Antibody Formation after Vaccination with Different mRNA Vaccines and after COVID-19 Infection
25 / 2021
A research team at the Paul-Ehrlich-Institut has compared the antibodies formed after vaccination with the COVID-19 Comirnaty vaccine from BioNTech/Pfizer – currently the most widely used in Germany – with those formed after vaccination with vaccine candidate CVnCoV (CureVac), which has been withdrawn from the authorisation process, and after COVID-19 infection. Specific antibody levels, neutralisation capacity, and binding ability of the antibodies vary considerably from person to person following vaccination with Comirnaty and after COVID-19 infection on the one hand, and following vaccination with CVnCoV on the other hand, which may help to explain the differing efficacy.
The mRNA vaccines consist of messenger RNA (mRNA), which is coated by lipid molecules. The mRNA contains the genetic information for the blueprint of the SARS-CoV-2 surface protein (spike protein). In some body cells, this genetic information is translated into spike protein and leads to immune response and to immune protection against COVID-19. Although the mRNA vaccine Comirnaty from BioNTech/Pfizer and the COVID-19 vaccine candidate CVnCoV from CureVac each encode a stabilised spike protein of SARS-CoV-2 as an antigen, they differ with regard to the type of mRNA. While the mRNA in Comirnaty is nucleotides (building blocks of RNA) modified by methylation, the mRNA of CVnCoV is not modified. Another difference is the amount of mRNA administered in the two vaccines. One vaccine dose of Comirnaty contains 30 µg mRNA, while a dose of CVnCoV contains 12 µg mRNA.
A research consortium led by Professor Eberhard Hildt, Head of the Virology Department at the Paul-Ehrlich-Institut, and scientists at Aachen University Hospital, the Robert Koch Institute, and the Main-Kinzig-Clinics examined the way the formation of protective antibodies against COVID-19 differs following vaccination with Comirnaty and various doses of CVnCoV, as well as following COVID-19 infection (convalescents). To this end, they examined blood sera (cell-free blood fluid without clotting factors) from healthcare workers vaccinated with Comirnaty, blood sera from participants of a phase I trial of Curevac’s COVID-19 vaccine candidate who had been vaccinated with 2, 4, 6, 8 or 12 μg of CvnCoV, and blood sera from persons in recovery (convalescent sera), which came from hospital patients. The blood sera were analysed by means of ELISA (enzyme-linked immunosorbent assay), an enzyme-linked immunological detection method, live virus neutralisation tests, surface plasmon resonance spectroscopy (SPR), and peptide arrays.
Most blood sera after vaccination with Comirnaty and from persons in recovery showed a higher titre of spike receptor binding domain (RBD)-specific antibodies and neutralising antibodies compared to those vaccinated with CVnCoV. Neutralising antibodies mostly bind directly to the RBD and thus prevent the virus from penetrating the human cell.
All blood sera analysed showed a reduction in binding and neutralising antibodies for the beta variant of Coronavirus SARS-CoV-2 (virus variant first detected in South Africa), which suggests somewhat lower efficacy. Furthermore, SPR analyses revealed that the blood sera after vaccination with CVnCoV showed a lower proportion of slowly dissociating antibodies. This means that the CVnCoV blood sera are less well able to obstruct the interaction between the spike protein of the virus and the ACE2 receptor, a portal of entry of the virus into somatic cells. It is true that most of the sera following vaccination with CVnCoV came from persons vaccinated with lower doses than the 12 μg RNA that was ultimately selected in the phase 3 study. However, the published data from the phase I trial clearly indicate that the dose has little effect on the titre of spike-specific antibodies or on the neutralising capacity after the second vaccination.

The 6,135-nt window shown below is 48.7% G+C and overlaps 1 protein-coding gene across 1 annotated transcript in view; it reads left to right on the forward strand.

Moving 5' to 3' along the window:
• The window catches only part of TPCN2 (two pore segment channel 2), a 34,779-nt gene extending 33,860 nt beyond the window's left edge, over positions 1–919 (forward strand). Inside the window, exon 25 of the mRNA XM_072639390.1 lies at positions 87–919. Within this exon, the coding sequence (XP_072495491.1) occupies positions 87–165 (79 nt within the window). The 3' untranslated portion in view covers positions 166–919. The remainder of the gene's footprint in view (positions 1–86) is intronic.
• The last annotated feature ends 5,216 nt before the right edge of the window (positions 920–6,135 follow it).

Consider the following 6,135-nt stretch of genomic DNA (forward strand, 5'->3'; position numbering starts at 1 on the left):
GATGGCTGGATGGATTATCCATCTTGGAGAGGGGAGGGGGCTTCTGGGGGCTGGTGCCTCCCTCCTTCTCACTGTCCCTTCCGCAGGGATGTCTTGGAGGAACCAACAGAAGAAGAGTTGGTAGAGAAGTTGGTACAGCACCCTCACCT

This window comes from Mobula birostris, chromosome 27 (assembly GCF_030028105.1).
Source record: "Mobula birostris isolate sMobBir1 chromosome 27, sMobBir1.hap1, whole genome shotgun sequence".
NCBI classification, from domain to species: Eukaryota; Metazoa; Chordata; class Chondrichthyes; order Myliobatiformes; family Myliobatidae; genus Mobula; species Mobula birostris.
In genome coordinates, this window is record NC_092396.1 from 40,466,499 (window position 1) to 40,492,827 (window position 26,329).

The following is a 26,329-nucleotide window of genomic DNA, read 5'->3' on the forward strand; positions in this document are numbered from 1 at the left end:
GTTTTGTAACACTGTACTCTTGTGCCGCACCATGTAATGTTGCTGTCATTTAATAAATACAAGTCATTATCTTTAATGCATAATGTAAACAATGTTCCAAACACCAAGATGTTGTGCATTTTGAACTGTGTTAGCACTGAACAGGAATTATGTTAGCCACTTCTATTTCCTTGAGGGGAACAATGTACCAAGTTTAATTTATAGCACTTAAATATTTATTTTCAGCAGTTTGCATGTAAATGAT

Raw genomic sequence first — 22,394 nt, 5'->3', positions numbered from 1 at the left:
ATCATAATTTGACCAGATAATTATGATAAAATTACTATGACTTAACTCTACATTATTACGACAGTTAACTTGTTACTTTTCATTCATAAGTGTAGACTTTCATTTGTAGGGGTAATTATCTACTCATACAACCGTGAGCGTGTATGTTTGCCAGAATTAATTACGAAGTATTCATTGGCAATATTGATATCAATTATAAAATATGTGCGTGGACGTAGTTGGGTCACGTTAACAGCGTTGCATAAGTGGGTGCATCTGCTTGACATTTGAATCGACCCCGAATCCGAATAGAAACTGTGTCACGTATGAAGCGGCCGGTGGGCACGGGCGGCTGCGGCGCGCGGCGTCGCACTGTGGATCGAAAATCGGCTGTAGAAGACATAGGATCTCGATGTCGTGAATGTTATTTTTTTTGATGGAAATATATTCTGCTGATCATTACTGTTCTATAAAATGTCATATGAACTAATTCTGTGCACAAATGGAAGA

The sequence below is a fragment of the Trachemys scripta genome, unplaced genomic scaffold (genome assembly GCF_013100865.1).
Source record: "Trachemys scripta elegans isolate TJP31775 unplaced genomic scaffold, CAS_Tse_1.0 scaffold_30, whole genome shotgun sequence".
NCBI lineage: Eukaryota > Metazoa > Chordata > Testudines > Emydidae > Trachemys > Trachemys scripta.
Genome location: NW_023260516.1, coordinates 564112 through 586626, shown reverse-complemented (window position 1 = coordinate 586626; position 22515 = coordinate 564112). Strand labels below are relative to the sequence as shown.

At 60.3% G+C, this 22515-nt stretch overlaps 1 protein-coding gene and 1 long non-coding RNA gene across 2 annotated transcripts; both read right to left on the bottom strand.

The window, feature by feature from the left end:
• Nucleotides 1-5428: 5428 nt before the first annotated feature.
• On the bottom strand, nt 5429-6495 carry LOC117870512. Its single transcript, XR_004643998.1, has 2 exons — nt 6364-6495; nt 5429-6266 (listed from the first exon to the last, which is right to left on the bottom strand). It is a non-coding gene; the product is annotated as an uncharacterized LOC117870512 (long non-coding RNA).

The research team also investigated the significance of some important virus mutations (K417N, E484K, N501Y). Here, a clear difference was revealed between convalescent sera and sera induced by the vaccine: with the N501Y mutation in particular, which is found in the alpha, beta, and gamma variants of the virus, the scientists found a notable decrease in the binding of antibodies in the blood sera of the two vaccines.
Although the efficacy of an RNA vaccine depends on more parameters than just the serological, the lower antibody titre after vaccination with CVnCoV, the lower neutralising activity, and the lower affinity may contribute to the lesser efficacy of the CVnCoV vaccine.
The current study characterises the SARS-CoV-2 spike RBD-specific humoral immune response, i.e. the part of the immune response mediated by non-cellular components of the immune system, which is induced by two different mRNA vaccines and by convalescent sera. The analysis of these kinds of differences and the influence of viral variants provide important findings with regard to possible adaptations of vaccines to new viral variants.
Background – mRNA vaccines against COVID-19 in Europe
There are currently two mRNA vaccines against COVID-19 authorised for use in the European Union: Comirnaty from BioNTech/Pfizer and Spikevax from Moderna. The data on a third mRNA vaccine candidate, CVnCoV from CureVac, were reviewed by the Committee for Medicinal Products for Human Use (CHMP) at the European Medicines Agency (EMA) as part of a rolling review process. In October 2021 CureVac withdrew its application for review (rolling review). In phase 2b/3 of the trial, which is important for licensing, the vaccine candidate showed efficacy of 48 percent in preventing illness from COVID-19 of any severity. Although the emergence of new viral variants during the clinical trial may have affected the efficacy, it still showed lower efficacy compared to the licensed mRNA vaccines.